Psion Raspberry Pi

Getting Psion 5mx on the Internet

I found a project that Kian Ryan put together to get his Psion 5mx on the internet. It will not run YouTube or provide the content that we are used to today but it can provide a 1990’s internet experience.

Kian wrote up his build in a few of his blog posts. Below is a list of his blog posts. Please check them out for more details.

When I saw the video of Kian on Tom’s hardware, I immediately went to his blog to see how he put it together. I had been thinking of doing something similar and seeing what Kian had would save me a great deal of time. I do plan to make another version of his project using IrDA. I already have the parts that I believe I will need to make it happen. I want to get the RS232 version working first. I sourced and ordered the parts that I did not have on hand. A little over 2 weeks later, the last parts arrived so I could get started.

The first thing that I worked on was building the PiRS232 board. I had not paid attention to Kian’s instruction to use tall headers. I did not have tall headers on hand so I had to order some. A couple days later, the proper headers arrived so I could complete the build.

Parts List & Sources

  1. Raspberry Pi Zero W
  2. Pimoroni LiPo Amigo Pro
  3. Pimoroni LiPo SHIM for Raspberry Pi
  4. 2200mah LiPo Battery with JST connector
  5. Double ended JST connector
  6. 2×20 Long Male Header (19mm 16mm)
  7. M2.5 10mm+6mm Nylon stand-offs (F-M), screws and nuts
  8. M2.5 5mm screws
  9. M3 brass inserts
  10. M3 round head hex nut 8mm bolts
  11. Case
    • Quantity: 1
    • Source: Print the 4 STL files in the Case folder in Kian’s GitHub Repository. Optionally, you may printed on Printables
  12. Assembled PiRS232 board (See parts list below)
Parts laid out and numbered
Parts laid out and numbered. (NOTE: Header is not correct as it is a short header. There are brass inserts already in the case but extras are laid out. Only 2 brass inserts are needed. Double ended JST cable is shown as 2 JST pigtails. These will be made into one cable.)

Parts for the PiRS232 Board

  1. PCB for PiRS232 board
    • Quantity: 1
    • Source: Use the PiRS232.kicad_pcb in Kian’s GitHub Repository and have it made at PCBWay, OSHPark, or other PCB manufacturer. Another way is to go to the OSHPark project that I created and order it from there.
  2. SP3232E
  3. 0.1uF Capacitors
  4. Switch Slide DPDT
  5. DB9 Male Right Angle
PiRS232 Board Parts Numbered
PiRS232 Board Parts Numbered

3D Printing the Parts

I had printed the parts with ABS filament on an XYZprinting da Vinci 1.0 3D Printer. Below are the images from Simplify3D showing the orientation of the pieces.

PiRS232 Board Build

The first step was to solder the 0.1uF capacitors to the board.

Capacitors soldered to the board
Capacitors soldered to the board

Next was to install the SP3232E IC. Take note of pin 1 and orientate the IC correctly. Start by soldering 2 opposing corner pins. Make certain that the IC is mounted flush, then solder the remaining pins.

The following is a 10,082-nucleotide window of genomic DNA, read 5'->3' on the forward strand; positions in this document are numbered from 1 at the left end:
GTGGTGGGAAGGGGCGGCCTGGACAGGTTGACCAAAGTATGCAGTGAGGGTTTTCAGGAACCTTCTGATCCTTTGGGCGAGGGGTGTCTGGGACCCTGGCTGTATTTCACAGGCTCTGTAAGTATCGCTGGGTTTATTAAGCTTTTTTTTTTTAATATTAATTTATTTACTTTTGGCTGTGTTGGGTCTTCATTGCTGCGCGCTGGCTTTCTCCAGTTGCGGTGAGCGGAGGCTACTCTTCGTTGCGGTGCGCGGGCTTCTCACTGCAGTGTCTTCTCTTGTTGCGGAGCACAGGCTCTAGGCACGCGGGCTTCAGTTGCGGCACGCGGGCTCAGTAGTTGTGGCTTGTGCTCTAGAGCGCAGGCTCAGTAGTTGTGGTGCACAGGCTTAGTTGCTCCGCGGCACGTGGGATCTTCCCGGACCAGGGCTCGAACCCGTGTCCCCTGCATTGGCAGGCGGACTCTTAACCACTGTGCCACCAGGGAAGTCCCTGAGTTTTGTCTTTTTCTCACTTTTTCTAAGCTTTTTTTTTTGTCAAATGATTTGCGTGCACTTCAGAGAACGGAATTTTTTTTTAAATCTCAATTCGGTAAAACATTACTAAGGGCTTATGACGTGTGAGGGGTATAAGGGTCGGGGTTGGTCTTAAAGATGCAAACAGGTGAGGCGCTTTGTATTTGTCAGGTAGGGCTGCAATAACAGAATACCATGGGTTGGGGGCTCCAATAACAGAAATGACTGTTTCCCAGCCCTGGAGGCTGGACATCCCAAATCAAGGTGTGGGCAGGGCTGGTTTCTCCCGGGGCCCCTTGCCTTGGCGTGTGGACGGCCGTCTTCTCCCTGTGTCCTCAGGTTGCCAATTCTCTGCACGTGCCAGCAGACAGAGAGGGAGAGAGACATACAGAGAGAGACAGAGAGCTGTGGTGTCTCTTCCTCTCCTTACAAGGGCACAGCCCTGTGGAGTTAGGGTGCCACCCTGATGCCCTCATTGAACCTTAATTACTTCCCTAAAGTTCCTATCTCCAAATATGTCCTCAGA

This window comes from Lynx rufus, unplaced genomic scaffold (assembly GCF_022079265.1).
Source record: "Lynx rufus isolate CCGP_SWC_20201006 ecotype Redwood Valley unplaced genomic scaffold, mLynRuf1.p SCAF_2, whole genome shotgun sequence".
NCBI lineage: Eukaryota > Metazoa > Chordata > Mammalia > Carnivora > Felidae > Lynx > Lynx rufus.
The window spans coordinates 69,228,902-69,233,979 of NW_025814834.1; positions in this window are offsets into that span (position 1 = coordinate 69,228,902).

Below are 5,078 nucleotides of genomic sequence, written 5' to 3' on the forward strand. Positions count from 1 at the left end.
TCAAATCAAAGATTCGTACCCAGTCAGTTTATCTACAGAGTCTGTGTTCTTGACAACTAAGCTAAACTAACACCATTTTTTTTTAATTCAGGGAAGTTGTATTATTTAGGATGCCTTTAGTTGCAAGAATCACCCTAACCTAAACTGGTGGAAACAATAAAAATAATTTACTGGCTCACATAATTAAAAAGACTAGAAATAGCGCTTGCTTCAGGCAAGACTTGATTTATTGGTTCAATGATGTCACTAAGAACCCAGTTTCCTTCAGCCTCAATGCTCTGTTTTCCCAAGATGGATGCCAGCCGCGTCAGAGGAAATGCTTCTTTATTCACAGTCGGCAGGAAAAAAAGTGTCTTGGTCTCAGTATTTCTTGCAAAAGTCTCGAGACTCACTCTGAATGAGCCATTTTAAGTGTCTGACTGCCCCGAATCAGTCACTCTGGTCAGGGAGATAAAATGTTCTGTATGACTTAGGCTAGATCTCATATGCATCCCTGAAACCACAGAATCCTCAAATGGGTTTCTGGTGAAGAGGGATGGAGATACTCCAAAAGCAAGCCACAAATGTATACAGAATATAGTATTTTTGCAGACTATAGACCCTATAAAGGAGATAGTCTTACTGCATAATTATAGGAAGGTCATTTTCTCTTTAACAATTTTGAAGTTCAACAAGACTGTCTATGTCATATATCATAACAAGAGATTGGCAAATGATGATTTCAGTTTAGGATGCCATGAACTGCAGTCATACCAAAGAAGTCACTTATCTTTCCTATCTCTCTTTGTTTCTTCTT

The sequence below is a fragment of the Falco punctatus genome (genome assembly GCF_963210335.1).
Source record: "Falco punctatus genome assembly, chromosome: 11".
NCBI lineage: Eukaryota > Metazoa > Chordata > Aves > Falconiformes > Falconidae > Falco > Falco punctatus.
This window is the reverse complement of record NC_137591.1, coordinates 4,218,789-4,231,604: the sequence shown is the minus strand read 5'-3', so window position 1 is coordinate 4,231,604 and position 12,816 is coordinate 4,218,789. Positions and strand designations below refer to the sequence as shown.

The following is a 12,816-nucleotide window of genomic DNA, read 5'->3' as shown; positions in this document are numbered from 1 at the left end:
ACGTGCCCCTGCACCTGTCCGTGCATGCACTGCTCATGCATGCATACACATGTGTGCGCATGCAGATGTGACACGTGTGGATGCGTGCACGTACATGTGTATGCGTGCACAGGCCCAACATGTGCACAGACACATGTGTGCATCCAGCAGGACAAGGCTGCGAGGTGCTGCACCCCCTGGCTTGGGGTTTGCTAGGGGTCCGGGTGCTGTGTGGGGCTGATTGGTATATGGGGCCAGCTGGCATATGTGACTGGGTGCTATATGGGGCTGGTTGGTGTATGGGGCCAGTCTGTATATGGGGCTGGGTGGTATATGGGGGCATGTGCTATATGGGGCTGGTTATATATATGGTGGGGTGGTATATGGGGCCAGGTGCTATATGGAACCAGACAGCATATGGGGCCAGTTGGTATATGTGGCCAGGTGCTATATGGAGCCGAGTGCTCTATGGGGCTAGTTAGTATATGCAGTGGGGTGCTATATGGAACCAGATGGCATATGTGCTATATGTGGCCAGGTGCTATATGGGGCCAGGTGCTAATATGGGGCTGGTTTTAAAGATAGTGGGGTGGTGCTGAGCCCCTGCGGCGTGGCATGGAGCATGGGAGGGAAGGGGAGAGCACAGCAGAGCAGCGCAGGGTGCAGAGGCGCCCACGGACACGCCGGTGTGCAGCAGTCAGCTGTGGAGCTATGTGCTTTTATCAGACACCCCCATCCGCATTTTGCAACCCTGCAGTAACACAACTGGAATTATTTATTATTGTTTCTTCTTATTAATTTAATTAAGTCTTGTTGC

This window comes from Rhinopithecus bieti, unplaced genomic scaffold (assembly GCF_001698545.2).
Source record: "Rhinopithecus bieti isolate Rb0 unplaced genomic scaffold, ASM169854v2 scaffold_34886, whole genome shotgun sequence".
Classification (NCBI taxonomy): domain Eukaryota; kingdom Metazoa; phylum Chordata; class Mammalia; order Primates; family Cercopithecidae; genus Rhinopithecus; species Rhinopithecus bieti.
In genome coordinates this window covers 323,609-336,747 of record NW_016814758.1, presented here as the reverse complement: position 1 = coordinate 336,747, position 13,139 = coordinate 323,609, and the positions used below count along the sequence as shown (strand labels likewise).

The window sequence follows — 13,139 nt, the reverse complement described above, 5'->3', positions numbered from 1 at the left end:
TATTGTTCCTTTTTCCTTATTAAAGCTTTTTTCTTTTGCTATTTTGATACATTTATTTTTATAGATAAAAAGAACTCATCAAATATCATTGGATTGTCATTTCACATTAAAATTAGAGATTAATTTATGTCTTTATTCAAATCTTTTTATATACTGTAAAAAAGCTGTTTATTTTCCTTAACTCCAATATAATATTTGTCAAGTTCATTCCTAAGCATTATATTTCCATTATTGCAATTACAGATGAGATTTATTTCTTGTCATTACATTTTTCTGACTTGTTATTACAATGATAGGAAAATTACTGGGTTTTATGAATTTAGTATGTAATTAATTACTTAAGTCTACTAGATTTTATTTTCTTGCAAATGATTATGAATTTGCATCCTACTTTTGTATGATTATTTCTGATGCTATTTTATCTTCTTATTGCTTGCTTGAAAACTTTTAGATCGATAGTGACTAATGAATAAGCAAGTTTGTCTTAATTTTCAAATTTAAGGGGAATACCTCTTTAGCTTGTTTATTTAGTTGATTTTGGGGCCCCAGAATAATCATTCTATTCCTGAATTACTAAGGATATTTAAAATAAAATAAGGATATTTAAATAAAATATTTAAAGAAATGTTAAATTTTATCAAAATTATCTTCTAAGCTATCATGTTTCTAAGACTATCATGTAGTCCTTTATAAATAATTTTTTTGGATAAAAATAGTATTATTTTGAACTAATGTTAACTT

Solder the opposing corner pins of the IC
Solder the opposing corner pins of the IC
PiRS232 board with the IC installed
PiRS232 board with the IC installed

The switches were next. The same principle of soldering opposing corner pins, checking placement, then soldering remaining pins was done with the switches and then the DB9 connector.

Soldering the first switch
Soldering the first switch
Both switches are in place
Both switches are in place
DB9 connector is installed
DB9 connector is installed

Putting the Stack Together

Once the correct headers arrived, I could get to work putting everything together and move on to the software.

Long and short headers compared
The regular and long headers. The long headers are need to put the stack together.

Soldering the long header to the Raspberry Pi Zero. The header that I have is 19mm but 16mm looks to be a better fit. After soldering the header, the excess needed to be trimmed with flush cutters. It is handy to use a breadboard to help keep the pins straight. It may be necessary to prop up the Raspberry Pi to keep everything straight. Again, start with opposite corner pins, check the alignment, adjust if necessary, then solder the remaining pins.

Place the LiPo Shim on the Raspberry Pi and solder in place. Make certain that it does not touch any components and remains parallel to the Raspberry Pi.

Install the 10mm+6mm standoffs with nuts.

I did not like how the pins from the switch were right on top of the power connection so I place a bit of electrical tape over the pins.

Secure the PiRS232 board to the standoffs and solder the header pins.

If your headers are long, then trim them flush with the board.

Secure the LiPo Amigo Pro to the 3D Printed Power Rest with two or three M2.5 5mm screws.